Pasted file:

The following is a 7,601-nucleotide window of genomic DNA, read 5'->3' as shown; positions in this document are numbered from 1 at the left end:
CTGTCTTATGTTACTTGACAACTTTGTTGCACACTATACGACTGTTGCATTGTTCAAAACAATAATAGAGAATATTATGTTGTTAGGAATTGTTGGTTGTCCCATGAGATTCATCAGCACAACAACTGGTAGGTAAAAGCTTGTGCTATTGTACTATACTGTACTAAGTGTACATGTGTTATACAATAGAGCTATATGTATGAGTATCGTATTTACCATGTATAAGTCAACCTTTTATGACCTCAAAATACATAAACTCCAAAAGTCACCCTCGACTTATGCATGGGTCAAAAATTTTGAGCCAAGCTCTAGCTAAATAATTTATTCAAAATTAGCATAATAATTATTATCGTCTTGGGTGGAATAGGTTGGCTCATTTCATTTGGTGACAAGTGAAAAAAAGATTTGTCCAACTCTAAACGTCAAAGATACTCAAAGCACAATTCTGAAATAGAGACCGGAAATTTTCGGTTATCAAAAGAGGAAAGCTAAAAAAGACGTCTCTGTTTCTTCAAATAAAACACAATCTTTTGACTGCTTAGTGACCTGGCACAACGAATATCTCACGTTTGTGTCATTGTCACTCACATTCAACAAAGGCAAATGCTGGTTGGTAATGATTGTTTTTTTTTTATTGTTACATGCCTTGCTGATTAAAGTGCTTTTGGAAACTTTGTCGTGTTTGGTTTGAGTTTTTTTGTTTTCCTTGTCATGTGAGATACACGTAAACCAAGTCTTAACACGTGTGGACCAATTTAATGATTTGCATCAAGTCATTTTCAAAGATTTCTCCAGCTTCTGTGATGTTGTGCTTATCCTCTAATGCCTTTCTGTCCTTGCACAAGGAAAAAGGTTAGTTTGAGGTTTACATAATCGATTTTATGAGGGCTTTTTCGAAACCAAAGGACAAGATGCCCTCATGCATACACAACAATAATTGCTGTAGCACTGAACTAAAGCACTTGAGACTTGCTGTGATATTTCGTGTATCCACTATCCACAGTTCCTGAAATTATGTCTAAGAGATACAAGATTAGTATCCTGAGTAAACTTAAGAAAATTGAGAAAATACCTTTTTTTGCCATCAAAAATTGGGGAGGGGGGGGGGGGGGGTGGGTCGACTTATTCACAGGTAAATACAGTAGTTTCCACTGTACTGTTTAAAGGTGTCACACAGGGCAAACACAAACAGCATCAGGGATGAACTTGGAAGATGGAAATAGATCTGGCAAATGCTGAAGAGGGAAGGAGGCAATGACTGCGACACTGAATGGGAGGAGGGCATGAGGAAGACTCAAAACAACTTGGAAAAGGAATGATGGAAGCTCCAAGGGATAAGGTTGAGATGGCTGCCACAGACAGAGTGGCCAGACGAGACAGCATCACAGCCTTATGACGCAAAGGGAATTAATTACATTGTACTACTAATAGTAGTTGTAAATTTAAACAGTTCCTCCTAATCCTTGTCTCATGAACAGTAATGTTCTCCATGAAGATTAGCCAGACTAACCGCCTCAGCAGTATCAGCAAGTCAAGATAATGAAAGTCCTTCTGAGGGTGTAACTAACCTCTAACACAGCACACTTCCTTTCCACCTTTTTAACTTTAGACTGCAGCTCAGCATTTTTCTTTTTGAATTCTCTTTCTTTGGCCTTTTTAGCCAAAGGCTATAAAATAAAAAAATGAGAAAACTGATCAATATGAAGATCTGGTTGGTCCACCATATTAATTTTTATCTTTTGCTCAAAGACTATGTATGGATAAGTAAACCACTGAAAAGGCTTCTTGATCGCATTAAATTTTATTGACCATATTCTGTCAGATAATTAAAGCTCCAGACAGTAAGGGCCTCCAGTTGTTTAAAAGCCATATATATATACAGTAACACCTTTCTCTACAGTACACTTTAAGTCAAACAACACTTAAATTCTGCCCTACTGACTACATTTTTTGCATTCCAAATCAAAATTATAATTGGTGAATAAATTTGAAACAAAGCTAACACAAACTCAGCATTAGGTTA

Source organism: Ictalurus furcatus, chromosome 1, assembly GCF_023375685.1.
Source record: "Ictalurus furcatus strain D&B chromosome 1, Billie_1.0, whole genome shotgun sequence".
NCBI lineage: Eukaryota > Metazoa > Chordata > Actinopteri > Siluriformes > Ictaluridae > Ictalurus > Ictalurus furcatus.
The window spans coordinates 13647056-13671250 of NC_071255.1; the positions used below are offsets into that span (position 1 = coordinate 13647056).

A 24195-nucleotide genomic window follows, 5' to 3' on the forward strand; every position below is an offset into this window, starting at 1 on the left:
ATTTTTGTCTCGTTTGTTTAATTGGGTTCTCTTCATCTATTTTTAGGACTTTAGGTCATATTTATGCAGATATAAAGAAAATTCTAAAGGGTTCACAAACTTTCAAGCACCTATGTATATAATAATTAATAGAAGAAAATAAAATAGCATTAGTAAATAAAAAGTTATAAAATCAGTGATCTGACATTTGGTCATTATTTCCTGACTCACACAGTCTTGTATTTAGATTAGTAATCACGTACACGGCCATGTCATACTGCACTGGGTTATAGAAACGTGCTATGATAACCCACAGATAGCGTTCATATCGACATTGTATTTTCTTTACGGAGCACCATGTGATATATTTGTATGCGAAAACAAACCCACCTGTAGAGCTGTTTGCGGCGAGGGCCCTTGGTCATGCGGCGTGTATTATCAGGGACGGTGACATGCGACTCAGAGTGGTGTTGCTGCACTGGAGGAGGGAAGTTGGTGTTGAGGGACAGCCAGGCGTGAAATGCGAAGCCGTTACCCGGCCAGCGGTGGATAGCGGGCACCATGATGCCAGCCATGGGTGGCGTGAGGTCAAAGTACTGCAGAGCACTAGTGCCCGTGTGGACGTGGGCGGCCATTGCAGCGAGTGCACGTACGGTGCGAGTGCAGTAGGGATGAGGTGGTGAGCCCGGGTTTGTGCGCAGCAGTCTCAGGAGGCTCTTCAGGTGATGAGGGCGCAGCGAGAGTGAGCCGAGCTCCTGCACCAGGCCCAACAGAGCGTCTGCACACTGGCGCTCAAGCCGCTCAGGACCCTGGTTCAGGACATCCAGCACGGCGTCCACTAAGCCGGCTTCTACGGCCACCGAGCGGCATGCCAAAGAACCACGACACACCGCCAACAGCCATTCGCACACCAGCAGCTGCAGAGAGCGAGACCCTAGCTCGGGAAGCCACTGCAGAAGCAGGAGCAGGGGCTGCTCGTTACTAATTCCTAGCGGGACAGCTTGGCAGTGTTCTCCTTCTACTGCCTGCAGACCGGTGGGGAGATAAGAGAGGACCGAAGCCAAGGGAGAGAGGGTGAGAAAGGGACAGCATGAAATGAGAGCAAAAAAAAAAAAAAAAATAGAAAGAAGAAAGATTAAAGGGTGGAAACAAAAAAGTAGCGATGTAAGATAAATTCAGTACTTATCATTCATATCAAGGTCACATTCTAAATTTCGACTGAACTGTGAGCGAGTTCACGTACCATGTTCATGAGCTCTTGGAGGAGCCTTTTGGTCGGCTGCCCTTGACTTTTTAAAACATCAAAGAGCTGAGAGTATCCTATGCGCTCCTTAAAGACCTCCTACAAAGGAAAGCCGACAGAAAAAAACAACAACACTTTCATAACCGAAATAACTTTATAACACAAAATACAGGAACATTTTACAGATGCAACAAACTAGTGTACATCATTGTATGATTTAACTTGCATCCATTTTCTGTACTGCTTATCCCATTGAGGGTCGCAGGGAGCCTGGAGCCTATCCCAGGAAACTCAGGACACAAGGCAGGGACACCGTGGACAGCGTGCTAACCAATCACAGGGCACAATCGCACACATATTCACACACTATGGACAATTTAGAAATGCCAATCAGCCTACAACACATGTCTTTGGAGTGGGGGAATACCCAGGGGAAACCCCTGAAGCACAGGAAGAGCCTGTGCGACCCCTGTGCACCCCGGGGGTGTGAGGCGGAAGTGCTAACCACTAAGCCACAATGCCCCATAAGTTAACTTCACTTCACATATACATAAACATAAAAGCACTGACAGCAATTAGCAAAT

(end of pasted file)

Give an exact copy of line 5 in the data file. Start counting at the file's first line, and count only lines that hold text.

NCBI lineage: Eukaryota > Metazoa > Chordata > Actinopteri > Siluriformes > Ictaluridae > Ictalurus > Ictalurus furcatus.